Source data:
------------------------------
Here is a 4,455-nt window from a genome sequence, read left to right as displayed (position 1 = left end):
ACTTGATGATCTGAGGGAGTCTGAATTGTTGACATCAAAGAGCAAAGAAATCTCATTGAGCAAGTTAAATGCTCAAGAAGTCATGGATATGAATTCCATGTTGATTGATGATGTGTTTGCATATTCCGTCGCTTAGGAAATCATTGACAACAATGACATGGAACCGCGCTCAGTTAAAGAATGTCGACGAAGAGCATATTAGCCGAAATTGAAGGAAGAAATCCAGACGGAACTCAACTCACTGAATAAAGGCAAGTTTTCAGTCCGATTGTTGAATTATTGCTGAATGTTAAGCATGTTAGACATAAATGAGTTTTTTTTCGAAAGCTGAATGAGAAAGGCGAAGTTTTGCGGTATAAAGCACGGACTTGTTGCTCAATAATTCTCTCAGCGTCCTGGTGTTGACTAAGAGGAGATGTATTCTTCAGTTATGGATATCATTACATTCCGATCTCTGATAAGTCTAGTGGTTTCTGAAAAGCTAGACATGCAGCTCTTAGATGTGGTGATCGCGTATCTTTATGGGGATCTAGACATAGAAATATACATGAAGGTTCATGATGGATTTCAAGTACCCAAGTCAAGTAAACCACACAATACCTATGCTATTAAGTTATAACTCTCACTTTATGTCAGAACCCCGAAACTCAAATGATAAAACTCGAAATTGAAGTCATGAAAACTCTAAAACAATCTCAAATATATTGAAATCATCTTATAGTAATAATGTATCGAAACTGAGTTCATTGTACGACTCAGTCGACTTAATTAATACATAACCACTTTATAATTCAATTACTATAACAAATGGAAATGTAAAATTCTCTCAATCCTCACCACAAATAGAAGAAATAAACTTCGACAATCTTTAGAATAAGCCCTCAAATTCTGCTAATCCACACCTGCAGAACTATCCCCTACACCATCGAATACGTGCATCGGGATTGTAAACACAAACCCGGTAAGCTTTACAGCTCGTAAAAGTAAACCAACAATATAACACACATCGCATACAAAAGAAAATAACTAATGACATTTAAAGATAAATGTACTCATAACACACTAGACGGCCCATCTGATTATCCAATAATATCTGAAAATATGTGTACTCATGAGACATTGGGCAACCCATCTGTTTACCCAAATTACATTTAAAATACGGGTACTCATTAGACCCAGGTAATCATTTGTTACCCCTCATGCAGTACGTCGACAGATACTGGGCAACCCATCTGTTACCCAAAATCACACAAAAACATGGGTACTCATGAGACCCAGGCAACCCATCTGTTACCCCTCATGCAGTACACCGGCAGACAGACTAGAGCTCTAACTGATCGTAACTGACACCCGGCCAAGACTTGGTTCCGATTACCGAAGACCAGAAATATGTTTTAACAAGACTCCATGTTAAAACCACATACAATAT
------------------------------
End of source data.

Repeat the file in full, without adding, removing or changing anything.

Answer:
Here is a 4,455-nt window from a genome sequence, read left to right as displayed (position 1 = left end):
ACTTGATGATCTGAGGGAGTCTGAATTGTTGACATCAAAGAGCAAAGAAATCTCATTGAGCAAGTTAAATGCTCAAGAAGTCATGGATATGAATTCCATGTTGATTGATGATGTGTTTGCATATTCCGTCGCTTAGGAAATCATTGACAACAATGACATGGAACCGCGCTCAGTTAAAGAATGTCGACGAAGAGCATATTAGCCGAAATTGAAGGAAGAAATCCAGACGGAACTCAACTCACTGAATAAAGGCAAGTTTTCAGTCCGATTGTTGAATTATTGCTGAATGTTAAGCATGTTAGACATAAATGAGTTTTTTTTCGAAAGCTGAATGAGAAAGGCGAAGTTTTGCGGTATAAAGCACGGACTTGTTGCTCAATAATTCTCTCAGCGTCCTGGTGTTGACTAAGAGGAGATGTATTCTTCAGTTATGGATATCATTACATTCCGATCTCTGATAAGTCTAGTGGTTTCTGAAAAGCTAGACATGCAGCTCTTAGATGTGGTGATCGCGTATCTTTATGGGGATCTAGACATAGAAATATACATGAAGGTTCATGATGGATTTCAAGTACCCAAGTCAAGTAAACCACACAATACCTATGCTATTAAGTTATAACTCTCACTTTATGTCAGAACCCCGAAACTCAAATGATAAAACTCGAAATTGAAGTCATGAAAACTCTAAAACAATCTCAAATATATTGAAATCATCTTATAGTAATAATGTATCGAAACTGAGTTCATTGTACGACTCAGTCGACTTAATTAATACATAACCACTTTATAATTCAATTACTATAACAAATGGAAATGTAAAATTCTCTCAATCCTCACCACAAATAGAAGAAATAAACTTCGACAATCTTTAGAATAAGCCCTCAAATTCTGCTAATCCACACCTGCAGAACTATCCCCTACACCATCGAATACGTGCATCGGGATTGTAAACACAAACCCGGTAAGCTTTACAGCTCGTAAAAGTAAACCAACAATATAACACACATCGCATACAAAAGAAAATAACTAATGACATTTAAAGATAAATGTACTCATAACACACTAGACGGCCCATCTGATTATCCAATAATATCTGAAAATATGTGTACTCATGAGACATTGGGCAACCCATCTGTTTACCCAAATTACATTTAAAATACGGGTACTCATTAGACCCAGGTAATCATTTGTTACCCCTCATGCAGTACGTCGACAGATACTGGGCAACCCATCTGTTACCCAAAATCACACAAAAACATGGGTACTCATGAGACCCAGGCAACCCATCTGTTACCCCTCATGCAGTACACCGGCAGACAGACTAGAGCTCTAACTGATCGTAACTGACACCCGGCCAAGACTTGGTTCCGATTACCGAAGACCAGAAATATGTTTTAACAAGACTCCATGTTAAAACCACATACAATAT